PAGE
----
Annals of Thoracic Medicine Official publication of the Saudi Thoracic Society, affiliated to King Saud University
 
Search Ahead of print Current Issue Archives Instructions Subscribe e-Alerts Login 
Home Email this article link Print this article Bookmark this page Decrease font size Default font size Increase font size
ORIGINAL ARTICLE
Year : 2006  |  Volume : 1  |  Issue : 1  |  Page : 8-11

Asthma care: Structural foundations at primary health care at Al-Qassim region, Saudi Arabia


1 Allergy and Clinical Immunology at AL-Qassim General Hospital, Buridah, Saudi Arabia
2 Emergency Department, King Saud Military Hospital, Unaizah, AL Qassim, Saudi Arabia
3 Internal Medicine, Allergy and Clinical immunology at King Abdulaziz University Hospital, Jeddah, Saudi Arabia

Correspondence Address:
Emad A Koshak
Department of Internal Medicine, King Abdulaziz University Hospital, PO Box - 80215, Jeddah - 21589
Saudi Arabia
Login to access the Email id


DOI: 10.4103/1817-1737.25863

Get Permissions

BACKGROUND: Proper structural foundations for asthma care at primary health care centers [PHCCs], are of essential importance, regarding its management. OBJECTIVE: To assess the adherence of PHCCs to the recommended structural foundation for asthma care. MATERIALS AND METHODS: 35 PHCCs were selected in a cluster random fashion. A questionnaire for structural standards was designed, based on the Saudi national protocol for the management of asthma (SNPMA). A physician and a nurse, each from PHCC, were trained for data collection. Structural facilities deficiency was arbitrarily classified into: least deficient (>75%), moderate to severe deficient (25-75%) and most deficient (<25%). RESULTS: The total population registered, was 131190 [urban: 85701 (65.4%), rural: 45489 (34.6%)]. Total registered asthmatics was 4093 [urban: 2585 (63.1%), rural: 1508 (36.9%)]. The asthma prevalence rate did not differ significantly between urban (3%) and rural (3.3%) areas . Structural facilities distribution for asthma care, did not significantly vary among urban and rural PHCCs and none of them fulfilled 100% of the desired standards. The least deficient, were the availability of asthma register and salbutamol, in its various forms. The moderately to severely deficient were the SNPMA, peak flow meter (PFM), nebulizer system, Theophylline and systemic corticosteroid. However, they were most deficient in trained doctors and nurses, record charts for Peak flow meter, spacer, educational material and inhalers of corticosteroid or cromoglycate. CONCLUSION: Proper structural foundations for asthma care at PHCCs, at AL-Qassim region, were below the desired national standards. They were most deficient in trained doctors and nurses, record charts for PFM, spacers, educational material and anti-inflammatory inhalers. Future health directorate strategies have to provide such beneficial interventions for proper asthma care.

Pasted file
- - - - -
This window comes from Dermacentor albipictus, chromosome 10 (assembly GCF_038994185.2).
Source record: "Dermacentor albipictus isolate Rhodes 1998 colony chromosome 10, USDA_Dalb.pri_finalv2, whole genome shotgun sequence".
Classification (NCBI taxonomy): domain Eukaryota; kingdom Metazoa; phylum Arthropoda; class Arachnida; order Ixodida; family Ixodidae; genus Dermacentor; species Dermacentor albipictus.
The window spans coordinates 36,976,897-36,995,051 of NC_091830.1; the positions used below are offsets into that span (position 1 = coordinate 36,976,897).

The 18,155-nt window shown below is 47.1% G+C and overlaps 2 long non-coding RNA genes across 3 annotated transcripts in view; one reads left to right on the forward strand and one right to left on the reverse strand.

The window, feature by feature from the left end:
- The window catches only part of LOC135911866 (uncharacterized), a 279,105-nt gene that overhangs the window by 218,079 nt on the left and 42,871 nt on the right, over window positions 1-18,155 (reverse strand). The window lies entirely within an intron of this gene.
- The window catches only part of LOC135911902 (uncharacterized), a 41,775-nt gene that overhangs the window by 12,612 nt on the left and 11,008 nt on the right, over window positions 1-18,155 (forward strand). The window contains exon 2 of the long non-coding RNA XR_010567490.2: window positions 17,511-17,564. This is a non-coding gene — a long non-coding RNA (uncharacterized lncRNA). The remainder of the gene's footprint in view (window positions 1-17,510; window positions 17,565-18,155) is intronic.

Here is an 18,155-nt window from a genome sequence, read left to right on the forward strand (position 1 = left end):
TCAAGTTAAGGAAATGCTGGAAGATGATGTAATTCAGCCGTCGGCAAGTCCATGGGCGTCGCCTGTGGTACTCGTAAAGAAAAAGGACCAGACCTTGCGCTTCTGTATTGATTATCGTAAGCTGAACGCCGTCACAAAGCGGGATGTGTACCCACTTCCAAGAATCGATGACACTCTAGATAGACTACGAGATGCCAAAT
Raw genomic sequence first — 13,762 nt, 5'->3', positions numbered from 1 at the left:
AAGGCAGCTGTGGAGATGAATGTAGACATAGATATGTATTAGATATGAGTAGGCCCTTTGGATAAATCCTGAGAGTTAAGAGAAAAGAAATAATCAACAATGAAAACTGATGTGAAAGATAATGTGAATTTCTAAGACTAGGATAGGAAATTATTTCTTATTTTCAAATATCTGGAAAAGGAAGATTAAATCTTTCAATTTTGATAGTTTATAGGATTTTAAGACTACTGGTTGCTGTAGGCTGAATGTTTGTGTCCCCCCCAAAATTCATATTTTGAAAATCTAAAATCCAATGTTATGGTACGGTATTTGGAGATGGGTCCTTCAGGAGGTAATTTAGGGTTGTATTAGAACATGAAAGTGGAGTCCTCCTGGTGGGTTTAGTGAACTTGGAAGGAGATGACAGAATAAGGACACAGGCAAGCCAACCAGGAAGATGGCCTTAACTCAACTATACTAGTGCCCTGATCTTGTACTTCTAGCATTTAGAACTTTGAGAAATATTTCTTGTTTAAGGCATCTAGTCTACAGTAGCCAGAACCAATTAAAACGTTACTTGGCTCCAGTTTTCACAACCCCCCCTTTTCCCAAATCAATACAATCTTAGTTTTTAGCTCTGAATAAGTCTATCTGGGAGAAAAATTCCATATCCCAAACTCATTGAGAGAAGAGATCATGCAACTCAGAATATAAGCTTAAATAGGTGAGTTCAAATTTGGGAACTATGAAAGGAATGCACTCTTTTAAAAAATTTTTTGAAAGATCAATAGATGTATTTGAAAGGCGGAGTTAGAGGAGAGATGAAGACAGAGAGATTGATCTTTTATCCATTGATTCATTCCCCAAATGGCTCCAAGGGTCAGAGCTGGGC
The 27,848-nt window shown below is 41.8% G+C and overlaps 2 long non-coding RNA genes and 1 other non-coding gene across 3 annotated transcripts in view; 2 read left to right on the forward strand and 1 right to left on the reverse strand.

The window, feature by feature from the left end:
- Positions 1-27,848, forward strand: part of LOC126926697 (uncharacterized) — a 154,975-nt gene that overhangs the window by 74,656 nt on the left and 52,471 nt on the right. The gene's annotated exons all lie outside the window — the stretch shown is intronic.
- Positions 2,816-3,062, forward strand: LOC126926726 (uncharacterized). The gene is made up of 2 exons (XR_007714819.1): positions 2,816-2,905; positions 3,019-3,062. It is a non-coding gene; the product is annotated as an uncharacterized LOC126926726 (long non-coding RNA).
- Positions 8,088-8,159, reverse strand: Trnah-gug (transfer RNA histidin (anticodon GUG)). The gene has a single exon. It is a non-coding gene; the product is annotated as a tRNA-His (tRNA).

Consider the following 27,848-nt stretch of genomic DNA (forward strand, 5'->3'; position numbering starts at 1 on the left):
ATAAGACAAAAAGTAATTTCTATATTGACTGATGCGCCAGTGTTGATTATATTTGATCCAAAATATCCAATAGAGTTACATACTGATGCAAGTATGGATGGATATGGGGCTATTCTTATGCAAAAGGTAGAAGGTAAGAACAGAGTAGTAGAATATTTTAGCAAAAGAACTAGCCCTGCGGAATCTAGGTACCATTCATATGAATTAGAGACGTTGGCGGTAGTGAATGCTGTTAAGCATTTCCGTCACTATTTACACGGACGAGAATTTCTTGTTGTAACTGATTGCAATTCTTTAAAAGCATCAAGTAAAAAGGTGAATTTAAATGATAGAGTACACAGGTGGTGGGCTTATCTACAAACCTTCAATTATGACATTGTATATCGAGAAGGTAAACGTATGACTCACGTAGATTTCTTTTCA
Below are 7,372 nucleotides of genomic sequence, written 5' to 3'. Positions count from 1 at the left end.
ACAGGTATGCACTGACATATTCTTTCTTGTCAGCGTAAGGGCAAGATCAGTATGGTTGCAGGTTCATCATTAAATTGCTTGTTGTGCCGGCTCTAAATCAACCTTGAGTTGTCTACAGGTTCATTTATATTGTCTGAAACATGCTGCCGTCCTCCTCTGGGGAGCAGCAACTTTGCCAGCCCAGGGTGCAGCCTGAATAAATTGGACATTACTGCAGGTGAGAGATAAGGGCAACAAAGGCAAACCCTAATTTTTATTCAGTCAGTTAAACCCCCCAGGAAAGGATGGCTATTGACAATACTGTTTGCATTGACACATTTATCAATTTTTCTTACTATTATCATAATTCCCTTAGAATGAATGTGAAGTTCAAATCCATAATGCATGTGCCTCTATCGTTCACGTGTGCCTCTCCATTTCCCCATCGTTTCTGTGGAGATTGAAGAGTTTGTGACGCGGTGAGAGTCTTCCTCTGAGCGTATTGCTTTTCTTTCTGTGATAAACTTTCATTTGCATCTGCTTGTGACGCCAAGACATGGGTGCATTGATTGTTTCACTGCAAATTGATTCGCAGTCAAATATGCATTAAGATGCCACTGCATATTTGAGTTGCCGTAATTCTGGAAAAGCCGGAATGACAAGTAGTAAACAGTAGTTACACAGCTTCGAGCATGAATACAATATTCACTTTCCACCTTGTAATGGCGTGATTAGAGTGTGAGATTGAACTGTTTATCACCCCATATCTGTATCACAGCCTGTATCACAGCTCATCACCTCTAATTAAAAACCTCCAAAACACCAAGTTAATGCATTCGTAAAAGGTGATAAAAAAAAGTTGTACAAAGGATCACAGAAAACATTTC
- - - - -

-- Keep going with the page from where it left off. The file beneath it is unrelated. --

[FULL TEXT] [PDF]*
Print this article     Email this article
 Next article
 Previous article
 Table of Contents

 Similar in PUBMED
   Search Pubmed for
   Search in Google Scholar for
 Related articles
 Citation Manager
 Access Statistics
 Reader Comments
 Email Alert *
 Add to My List *
 * Requires registration (Free)
 

 Article Access Statistics
    Viewed5122    
    Printed270    
    Emailed1    
    PDF Downloaded326    
    Comments [Add]    
    Cited by others 4    

Recommend this journal